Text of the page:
Johan Gustavsson: Quite often organisations and institutions which operate with art and present art, aim to manage the way of how the audience experiences the exhibition, through title or description of exhibition for example: this exhibition is about this and that… It narrows down the possibility of the audience to perceive the exhibition, makes it easy to compare whether the exhibition is read the way it is written or not.

In 1646 we actually do the opposite way. We start from the artworks and we try to expand this starting point and see the different layers, and ways how can one actually look at this story. In the museums and in the galleries people spend more time reading the texts that explain the artworks, than actually experiencing the works.  I think this is great example of how define things, or put things in “boxes” and people rely on that. But at the end, art is much more about the experience. It is not necessary to get a sense of everything, but it is much more important to be open and experience the work.


Yulia Kostereva: What events and program does your organisation realise?

Johan Gustavsson: We’ve chosen solo exhibitions. Because we interested in artists’ practice we going in conversation with those artists. We always commission new works, we give a modest budget to produce a new work, and for each show a new work is being produced. We don’t actually curate, we chose artist to work with. We often find group shows problematic. Such shows usually have a certain theme or curatorial idea and then use artworks to illustrate this theme or idea. Solo exhibitions provide a potential to get into the way of thinking of individual artist. There are three things we try to organize around the solo exhibition, which have deal with practice of the artist. Artist is invited to have an email correspondence with somebody who doesn’t know the artist. A month before the opening the chosen person (curator, writer, or bus driver) starts exchanging the emails with the artist. The person takes a position as an audience member trying to clarify the steps that the artist makes. The conversation is continued during the build-up period of the exhibition and often the last e-mail is sent the night before the opening. We print that correspondence out as a small folder. In this way one is able to track the options that was chose and refused and the steps that were taken.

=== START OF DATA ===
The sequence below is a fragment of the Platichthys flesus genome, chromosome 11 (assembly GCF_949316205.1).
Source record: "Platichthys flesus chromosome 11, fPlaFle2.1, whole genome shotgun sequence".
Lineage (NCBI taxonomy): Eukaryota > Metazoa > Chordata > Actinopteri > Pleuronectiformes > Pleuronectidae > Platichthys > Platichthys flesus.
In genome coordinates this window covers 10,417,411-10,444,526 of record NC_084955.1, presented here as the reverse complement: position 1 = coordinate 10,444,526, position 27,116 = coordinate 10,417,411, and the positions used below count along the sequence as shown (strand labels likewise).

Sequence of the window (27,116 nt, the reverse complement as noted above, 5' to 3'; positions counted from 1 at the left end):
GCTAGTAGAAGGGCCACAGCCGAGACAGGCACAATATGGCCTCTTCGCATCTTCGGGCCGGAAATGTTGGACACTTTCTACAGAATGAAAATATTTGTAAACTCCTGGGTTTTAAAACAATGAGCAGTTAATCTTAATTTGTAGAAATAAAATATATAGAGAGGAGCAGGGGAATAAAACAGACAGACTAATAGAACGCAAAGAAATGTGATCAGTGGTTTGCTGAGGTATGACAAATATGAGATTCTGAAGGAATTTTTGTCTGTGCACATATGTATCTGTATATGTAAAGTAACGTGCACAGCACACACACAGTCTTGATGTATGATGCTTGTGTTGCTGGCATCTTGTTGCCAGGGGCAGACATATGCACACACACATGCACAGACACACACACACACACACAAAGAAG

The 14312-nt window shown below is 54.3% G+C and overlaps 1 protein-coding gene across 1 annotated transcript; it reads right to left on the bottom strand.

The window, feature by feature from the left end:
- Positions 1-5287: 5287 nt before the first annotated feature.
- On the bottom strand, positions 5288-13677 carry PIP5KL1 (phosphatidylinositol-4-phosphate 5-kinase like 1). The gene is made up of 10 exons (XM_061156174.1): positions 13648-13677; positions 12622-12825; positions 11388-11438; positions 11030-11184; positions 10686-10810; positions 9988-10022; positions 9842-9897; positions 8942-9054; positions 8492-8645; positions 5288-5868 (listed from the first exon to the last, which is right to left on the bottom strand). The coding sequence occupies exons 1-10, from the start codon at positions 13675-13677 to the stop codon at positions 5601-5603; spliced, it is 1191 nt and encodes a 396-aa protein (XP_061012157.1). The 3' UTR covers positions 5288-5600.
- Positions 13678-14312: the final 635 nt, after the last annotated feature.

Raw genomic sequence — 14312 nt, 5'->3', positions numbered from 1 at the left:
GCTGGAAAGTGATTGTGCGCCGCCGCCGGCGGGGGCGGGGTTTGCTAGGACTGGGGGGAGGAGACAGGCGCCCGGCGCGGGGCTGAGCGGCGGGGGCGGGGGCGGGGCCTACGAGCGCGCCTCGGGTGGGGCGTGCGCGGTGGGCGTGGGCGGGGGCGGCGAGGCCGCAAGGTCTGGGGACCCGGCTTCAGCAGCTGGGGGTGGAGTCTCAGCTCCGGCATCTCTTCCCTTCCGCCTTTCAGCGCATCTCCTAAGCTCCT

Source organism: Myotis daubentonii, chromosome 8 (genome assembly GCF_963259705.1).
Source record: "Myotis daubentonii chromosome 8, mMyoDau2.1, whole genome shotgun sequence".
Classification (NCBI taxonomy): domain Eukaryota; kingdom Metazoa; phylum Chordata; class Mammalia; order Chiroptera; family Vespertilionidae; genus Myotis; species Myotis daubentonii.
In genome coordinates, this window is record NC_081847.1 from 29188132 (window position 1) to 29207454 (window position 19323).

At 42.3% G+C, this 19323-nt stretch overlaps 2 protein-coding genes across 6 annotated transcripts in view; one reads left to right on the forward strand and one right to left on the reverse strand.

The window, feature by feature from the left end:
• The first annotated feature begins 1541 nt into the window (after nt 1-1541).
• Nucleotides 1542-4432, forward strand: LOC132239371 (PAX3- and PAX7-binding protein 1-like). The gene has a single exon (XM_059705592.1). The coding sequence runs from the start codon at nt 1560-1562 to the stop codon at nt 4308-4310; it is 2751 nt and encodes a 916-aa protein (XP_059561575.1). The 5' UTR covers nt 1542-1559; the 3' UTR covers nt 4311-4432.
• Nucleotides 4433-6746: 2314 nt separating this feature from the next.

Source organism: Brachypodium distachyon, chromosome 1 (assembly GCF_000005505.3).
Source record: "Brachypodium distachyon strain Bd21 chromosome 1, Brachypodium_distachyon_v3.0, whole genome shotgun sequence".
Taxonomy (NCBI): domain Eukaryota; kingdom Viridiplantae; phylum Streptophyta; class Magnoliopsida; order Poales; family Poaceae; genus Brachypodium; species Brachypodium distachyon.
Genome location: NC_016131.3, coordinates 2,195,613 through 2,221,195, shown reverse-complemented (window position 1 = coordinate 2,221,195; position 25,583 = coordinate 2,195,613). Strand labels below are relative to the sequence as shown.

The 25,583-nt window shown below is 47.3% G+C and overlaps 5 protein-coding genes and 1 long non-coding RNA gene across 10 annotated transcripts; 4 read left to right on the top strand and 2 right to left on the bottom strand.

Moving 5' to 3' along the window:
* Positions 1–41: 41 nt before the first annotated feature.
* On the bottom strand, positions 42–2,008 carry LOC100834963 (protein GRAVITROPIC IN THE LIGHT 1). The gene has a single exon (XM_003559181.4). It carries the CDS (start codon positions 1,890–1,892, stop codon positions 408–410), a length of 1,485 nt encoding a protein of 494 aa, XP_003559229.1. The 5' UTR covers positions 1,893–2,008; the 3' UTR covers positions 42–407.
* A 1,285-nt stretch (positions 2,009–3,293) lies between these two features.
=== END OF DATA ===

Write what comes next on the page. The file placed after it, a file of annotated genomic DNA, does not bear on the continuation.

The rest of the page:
Another element or tool that we use to get a better understanding of the artists we have invited is so-called «background evening”. We ask the artist to curate an evening. The form of the event is completely up to the artist. The idea is to give insight or present a context of artist’s practice. It takes many different forms, though, always informal. Also we organise “conversation piece” for each solo exhibition. For this we invite another artist, curator or for example a musician, to react on the exhibition. We try to find somebody whose practice is affiliated with art on the show or contrasted to it. All these events are open to public.